What Does a Good IT Disaster Recovery Strategy Look Like in 2015 Compared with 2005?


When the year starts with a ‘2000’, it is very easy to think ‘well, that wasn’t very long ago’ and that from a working point of view, things were not so different. However, if we go back just ten years to 2005, there are a few things we absolutely depend on now that just weren’t present in our lives. Smartphones, for instance, were a couple of years off. Social media usage wasn’t ubiquitous. And, while we did have mobile internet, it was WAP, which was terrible. The culture on the internet was also different – user generated content was not as big of a deal as it is now, and so the internet was far more of a one way communication method for publishers of content. Most ‘sharing’ of funny and interesting things from the web was done by email – we all had a ‘jokes’ folder in our work email account, and that was where we went to procrastinate.

Another thing that was vastly different was the concept of disaster recovery. For some businesses, a disaster recovery plan was a huge deal, and they would even run full drills of the procedures they had developed to test them. This was, of course, before the cloud.

What is a Disaster Recovery Plan?

A disaster recovery plan is basically a way that you intend to keep your business operational if there was a disaster that took out your working location. It would include the ways you would make sure people could carry on with their jobs, the ways you would continue providing a service to your customers, and the ways you would make sure that even if your headquarters was completely erased from the planet, you wouldn’t lose any vital data permanently. This may sound like a bit of a dramatic thing to plan for, but especially post 9/11, and especially for companies whose headquarters were based in major world cities who were especially concerned about terrorism (like New York and London) or places where natural disasters like earthquakes are not uncommon (like Los Angeles or Tokyo), disaster recovery has been taken very seriously.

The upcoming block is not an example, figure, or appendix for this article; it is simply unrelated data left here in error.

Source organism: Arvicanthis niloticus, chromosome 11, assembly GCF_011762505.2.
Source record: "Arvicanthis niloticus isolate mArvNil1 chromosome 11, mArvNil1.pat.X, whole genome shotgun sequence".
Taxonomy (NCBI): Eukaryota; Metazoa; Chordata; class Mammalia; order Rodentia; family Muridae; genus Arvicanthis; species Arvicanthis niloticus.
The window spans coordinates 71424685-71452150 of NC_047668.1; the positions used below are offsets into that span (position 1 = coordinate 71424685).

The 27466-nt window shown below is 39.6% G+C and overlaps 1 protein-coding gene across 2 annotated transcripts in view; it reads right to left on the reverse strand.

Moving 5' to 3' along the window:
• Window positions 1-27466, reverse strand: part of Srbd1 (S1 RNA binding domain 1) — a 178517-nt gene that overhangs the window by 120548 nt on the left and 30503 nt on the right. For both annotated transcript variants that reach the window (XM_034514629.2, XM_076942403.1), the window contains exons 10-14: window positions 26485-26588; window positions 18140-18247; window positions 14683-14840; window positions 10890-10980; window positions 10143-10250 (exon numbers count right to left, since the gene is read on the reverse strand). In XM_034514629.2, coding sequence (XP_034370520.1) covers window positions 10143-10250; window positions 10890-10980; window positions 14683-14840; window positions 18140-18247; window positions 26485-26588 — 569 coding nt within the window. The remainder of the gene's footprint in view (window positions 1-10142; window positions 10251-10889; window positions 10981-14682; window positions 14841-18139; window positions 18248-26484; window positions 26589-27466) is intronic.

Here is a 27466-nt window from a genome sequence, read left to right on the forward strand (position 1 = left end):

What Would a Typical Disaster Recovery Plan from 2005 Consider?

A disaster recovery plan from a decade ago would consider measures for a lot of things we would see as trivial today. One of the most important would be having regular back ups of all important data from local servers and computers, and having copies of these stored somewhere offsite. Offsite data storage was key to most people’s disaster recovery plans, and would involve very regular checking of back ups and back up scripts, and sometimes testing recovery from offsite back up files. Of course, none of this is a problem anymore, because we can simply have automatic back ups to cloud storage, or have everything we are working on stored in the cloud in the first place.

Another key consideration was how people would manage to work without being able to go to their (now destroyed) office. There would be all kinds of complicated provisions involving VPN dongles and lists of home phone numbers and cellphone numbers that’d need to be kept up to date and distributed, and means of allowing people to access software that they may only have installed on their (now destroyed) work desktop PCs. In 2015, none of this is a problem either – most people are used to being able to work remotely, and most people work from laptops, tablets and smartphones all the time so already have things like their work email set up on them. Additionally, a lot of the business apps companies use are in a software as a service (SaaS) form, so can be accessed from any computer by the user’s credentials.

Does This Make Disaster Recovery Strategy in 2015 a No Brainer?

It might seem that since we now have technology that makes a lot of the things considered in decade old disaster recovery plans redundant, we don’t really need to worry about keeping our businesses going in the event of a natural disaster or terrorist attack at all. However, this is only the case if you are actually using this technology. It is still worth asking the same questions we did in 2005. The answers may be easier to implement, but you still need to know what you’ll do if disaster strikes.

It is interesting how just 10 years have turned what was once a very complex area of business continuity into something fairly easy – but you still need a plan!

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